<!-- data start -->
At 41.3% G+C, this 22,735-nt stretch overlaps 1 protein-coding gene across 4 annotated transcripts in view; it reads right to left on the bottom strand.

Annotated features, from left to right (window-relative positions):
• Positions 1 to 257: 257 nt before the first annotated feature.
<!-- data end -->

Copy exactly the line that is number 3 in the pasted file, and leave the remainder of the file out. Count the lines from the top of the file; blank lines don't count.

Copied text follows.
• Positions 1 to 257: 257 nt before the first annotated feature.